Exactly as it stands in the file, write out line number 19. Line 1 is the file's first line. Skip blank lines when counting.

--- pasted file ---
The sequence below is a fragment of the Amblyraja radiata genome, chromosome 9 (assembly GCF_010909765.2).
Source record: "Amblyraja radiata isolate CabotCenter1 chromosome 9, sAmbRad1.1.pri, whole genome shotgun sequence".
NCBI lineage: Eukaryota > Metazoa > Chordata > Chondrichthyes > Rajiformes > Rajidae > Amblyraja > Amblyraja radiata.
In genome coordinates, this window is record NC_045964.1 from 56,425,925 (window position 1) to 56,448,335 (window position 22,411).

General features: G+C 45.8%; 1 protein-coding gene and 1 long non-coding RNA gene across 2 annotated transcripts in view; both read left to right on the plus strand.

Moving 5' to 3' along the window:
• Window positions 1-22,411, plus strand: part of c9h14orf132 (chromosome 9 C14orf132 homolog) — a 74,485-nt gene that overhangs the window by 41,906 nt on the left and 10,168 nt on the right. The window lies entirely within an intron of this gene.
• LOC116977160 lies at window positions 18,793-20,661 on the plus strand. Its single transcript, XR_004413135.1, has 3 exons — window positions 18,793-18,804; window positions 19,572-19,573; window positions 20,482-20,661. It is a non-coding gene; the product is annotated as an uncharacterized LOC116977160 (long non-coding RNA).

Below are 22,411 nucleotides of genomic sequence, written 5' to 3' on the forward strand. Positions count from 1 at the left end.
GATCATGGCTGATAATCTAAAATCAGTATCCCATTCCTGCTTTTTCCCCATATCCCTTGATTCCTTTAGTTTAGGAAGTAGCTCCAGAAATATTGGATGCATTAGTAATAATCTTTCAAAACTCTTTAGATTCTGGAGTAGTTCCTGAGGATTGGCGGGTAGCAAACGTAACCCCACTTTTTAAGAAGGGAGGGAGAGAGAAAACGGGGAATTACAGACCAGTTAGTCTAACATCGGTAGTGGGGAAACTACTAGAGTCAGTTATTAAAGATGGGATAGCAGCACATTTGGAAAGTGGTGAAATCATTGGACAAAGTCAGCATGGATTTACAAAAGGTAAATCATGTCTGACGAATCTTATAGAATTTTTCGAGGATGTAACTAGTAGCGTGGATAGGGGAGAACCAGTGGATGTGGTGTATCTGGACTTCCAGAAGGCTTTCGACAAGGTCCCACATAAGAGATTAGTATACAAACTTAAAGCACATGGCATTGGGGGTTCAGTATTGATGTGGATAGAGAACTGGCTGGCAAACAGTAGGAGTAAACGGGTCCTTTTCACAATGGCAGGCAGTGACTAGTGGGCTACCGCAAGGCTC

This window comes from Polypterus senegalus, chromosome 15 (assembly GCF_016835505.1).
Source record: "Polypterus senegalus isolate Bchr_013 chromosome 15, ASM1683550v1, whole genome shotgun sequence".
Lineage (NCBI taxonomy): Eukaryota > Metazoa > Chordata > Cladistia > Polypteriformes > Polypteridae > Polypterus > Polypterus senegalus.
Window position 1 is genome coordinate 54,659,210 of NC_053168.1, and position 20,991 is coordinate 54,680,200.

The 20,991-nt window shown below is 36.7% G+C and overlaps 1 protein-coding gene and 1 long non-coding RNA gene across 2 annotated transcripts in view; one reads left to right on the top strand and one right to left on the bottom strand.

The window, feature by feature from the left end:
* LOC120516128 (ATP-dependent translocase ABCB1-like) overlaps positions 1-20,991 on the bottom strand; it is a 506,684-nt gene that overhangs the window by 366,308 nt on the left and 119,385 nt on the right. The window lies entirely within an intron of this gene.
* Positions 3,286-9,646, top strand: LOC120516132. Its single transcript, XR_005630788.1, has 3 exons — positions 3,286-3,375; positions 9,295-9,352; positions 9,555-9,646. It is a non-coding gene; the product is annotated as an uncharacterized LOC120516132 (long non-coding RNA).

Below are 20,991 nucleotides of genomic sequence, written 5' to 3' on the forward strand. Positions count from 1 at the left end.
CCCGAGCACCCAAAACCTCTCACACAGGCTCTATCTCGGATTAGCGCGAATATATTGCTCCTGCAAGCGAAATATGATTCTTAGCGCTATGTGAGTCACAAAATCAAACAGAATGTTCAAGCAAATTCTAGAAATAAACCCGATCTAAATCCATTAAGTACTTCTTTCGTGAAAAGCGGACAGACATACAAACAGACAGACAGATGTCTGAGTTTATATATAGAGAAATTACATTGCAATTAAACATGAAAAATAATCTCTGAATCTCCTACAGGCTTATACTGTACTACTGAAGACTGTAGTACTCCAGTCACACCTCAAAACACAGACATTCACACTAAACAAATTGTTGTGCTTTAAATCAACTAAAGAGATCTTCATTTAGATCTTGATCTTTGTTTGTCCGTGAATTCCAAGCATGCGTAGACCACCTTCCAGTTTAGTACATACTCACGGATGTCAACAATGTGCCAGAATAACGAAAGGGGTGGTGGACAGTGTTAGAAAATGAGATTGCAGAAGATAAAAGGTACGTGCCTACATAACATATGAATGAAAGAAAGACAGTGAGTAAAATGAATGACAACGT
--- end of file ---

Below are 20,991 nucleotides of genomic sequence, written 5' to 3' on the forward strand. Positions count from 1 at the left end.